ROYAL LOCHNAGAR 12 years 40°
We are now in Aberdeenshire in the northeast of Scotland.
After following the Royal Deeside for several hours from Aberdeen, we finally arrive near Balmoral Castle. Our objective is located just next door, the distillery which received the Royal Seal of Queen Victoria in 1848: ROYAL LOCHNAGAR.
We have to move slightly away from the river and enter the forest to finally reach a bend in a curve on a grey stone building with a pagoda roof in its centre. The distillery was there. It was located on the edge of a small lake and supplied by the small Distillery Burn (which flows 500 m further into the Dee). In front of us is a gravel driveway and a Royal brand flocked glass door. An old man was looking after the plants just above a painted barrel noted "Royal Lochnagar Distillery Est. 1845 " A small bucolic place where we would go to taste a mythical whisky.
Our disappointment was all the greater when we realized that the door was closed. The gardener saw our distress and told us "you haven't lost everything, there are often bottles left in the keep of the castle of BALMORAL.
We headed for the forest and further away from the castle. Through the woods, the path was the straightest but certainly not the flattest. Fortunately, the distance was not too long. After five minutes, a noise in a thicket right next to us. We find ourselves face to face with a majestic deer with 12 antlers that stares at us for a moment before leaving further into the forest.
We finally arrive at the edge of the woods facing a magnificent lawn and a little further on a castle: BALMORAL (summer residence of the Queen of England -NDLR-). Luckily, on the dungeon on the right (certainly the one the gardener told us about) there is no royal flag so no queen! The road seemed clear.
We approached the castle, went around it to the right and came across a door above which was the coat of arms of the English royalty with its lions and harp. The door was ajar, which allowed us to get in. Inside many woodwork surrounded a large staircase. On the wall are dozens of deer antlers, souvenirs of the great royal hunts. In a corner of the room next to a fireplace, a table filled with bottles. There were two different types: bottles of ROYAL LOCHNAGAR 12 years old and bottles of BALMORAL WHISKY. Both came from local distilleries. There was no new flocked version of the Baratheon deer from the Game Of Thrones series, but we hadn't come for it. We grabbed a 12-year-old bottle and got out of the lobby fast enough not to get caught.
Outside, always no one (wow). We walked along the building, down the stone stairs facing the castle and headed down to the park.
The path, punctuated by trees more than a hundred years old, led us to the bank of the Dee River where there were two benches also dating back several centuries. It is in this place steeped in history, where Queen Victoria had certainly meditated before making major decisions about the future of the Kingdom of England, that we settled down to taste this whisky.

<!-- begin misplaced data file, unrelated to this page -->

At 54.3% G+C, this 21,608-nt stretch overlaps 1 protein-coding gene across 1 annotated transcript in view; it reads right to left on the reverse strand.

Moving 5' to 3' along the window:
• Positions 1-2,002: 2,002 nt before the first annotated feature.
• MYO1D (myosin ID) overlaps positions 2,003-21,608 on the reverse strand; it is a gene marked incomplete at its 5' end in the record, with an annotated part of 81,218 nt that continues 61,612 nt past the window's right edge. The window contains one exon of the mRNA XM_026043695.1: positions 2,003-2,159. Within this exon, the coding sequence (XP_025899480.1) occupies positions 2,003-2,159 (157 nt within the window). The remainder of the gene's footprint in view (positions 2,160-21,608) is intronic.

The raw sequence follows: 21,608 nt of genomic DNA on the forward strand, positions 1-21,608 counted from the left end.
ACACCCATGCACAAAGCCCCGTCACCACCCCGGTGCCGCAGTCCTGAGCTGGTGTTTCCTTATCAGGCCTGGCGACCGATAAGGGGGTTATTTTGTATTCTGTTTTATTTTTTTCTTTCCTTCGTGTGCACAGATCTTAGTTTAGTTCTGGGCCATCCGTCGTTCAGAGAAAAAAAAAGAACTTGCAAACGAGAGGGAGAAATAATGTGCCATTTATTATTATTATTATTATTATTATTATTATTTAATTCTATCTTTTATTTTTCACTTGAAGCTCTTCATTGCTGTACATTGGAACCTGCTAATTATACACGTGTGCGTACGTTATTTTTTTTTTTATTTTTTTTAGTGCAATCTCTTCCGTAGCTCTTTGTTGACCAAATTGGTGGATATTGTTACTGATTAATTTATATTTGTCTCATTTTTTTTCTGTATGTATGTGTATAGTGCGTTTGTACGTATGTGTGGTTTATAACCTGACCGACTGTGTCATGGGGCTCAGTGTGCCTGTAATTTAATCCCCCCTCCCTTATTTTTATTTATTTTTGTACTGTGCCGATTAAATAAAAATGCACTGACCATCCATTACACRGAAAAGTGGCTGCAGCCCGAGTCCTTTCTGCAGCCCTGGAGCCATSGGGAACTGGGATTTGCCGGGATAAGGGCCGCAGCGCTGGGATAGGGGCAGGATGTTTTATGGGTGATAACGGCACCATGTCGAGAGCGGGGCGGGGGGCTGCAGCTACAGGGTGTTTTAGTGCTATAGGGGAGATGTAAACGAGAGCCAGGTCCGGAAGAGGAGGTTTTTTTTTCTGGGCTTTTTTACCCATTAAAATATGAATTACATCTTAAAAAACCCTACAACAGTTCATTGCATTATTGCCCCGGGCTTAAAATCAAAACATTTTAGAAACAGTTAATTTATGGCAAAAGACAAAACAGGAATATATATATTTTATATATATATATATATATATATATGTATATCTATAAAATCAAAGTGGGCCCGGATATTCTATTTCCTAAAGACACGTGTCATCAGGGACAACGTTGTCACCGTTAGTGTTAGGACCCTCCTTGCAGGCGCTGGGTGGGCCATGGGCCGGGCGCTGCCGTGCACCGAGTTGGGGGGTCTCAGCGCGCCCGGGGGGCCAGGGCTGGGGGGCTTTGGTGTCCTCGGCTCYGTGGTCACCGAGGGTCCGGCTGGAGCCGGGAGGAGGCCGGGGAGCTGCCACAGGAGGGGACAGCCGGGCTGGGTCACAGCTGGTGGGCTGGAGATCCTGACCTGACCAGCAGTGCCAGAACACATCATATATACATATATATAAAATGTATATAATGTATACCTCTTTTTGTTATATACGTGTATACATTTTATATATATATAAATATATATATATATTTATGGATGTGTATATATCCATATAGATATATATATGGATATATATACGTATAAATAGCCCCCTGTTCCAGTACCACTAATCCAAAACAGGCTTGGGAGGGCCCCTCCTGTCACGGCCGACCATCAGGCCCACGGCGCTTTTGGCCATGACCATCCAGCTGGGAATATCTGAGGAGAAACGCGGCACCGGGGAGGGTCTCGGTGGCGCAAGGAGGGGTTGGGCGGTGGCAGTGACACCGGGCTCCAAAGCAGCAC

In a very noble way (even royal), on the bottle we were holding in our hands, few frills. A simple badge-shaped label on which was just indicated the origin of the Highlands and the age of the whisky. Below is a small label, also very sober, which very humbly recalled that the distillery was awarded the royal label by Queen Victoria, King Edward VII and King George V (no more and no less). In the bottle, the liquid had a beautiful light amber colour due to its maturation for 12 years in American oak bourbon casks.
On the nose, this whisky made it clear that we were in the middle of Highlands. No frills but a Highlands smell. No aggressiveness either with its 40°. The sweetness of barley, the smell of wood...it was all there. On the second run of the nose, this whisky opened with a little more sweetness with a base of butterscotch and a fatter side. There were even some notes of smoke or roasting.
The tranquility of the place, which was only disturbed by the soft sound of the water and the presence of a swan, was an appropriate complement to the tranquility of this artisanal whisky (everything being relative given its belonging to Diageo), quite unknown but nevertheless part of the references.
The tasting confirmed the feeling of the nose. In the mouth the first impression was sweet and slightly sweet. But quite quickly this sweetness gave way to a little more acidity and even ended up after 12 seconds (due to age) with citrus notes typical of Highland whisky. Nevertheless, this slight bitterness also seemed to be attenuated by notes of caramel, almonds or dried fruit.
This whisky felt the stability and experience of the years and it was understandable why, although without frills, Queen Victoria had liked it so much (in addition to being right next to her summer castle) and continued to please the English royal family. So British!
Its finish was light and allowed to return. It left in the mouth slightly sweet and salty but also very pleasant woody notes.
This tasting was well worth a little risk and made us want to continue our journey in the middle of the Highlands.
That's how we reached the village of Bridge of Gairn to take the whisky road further north.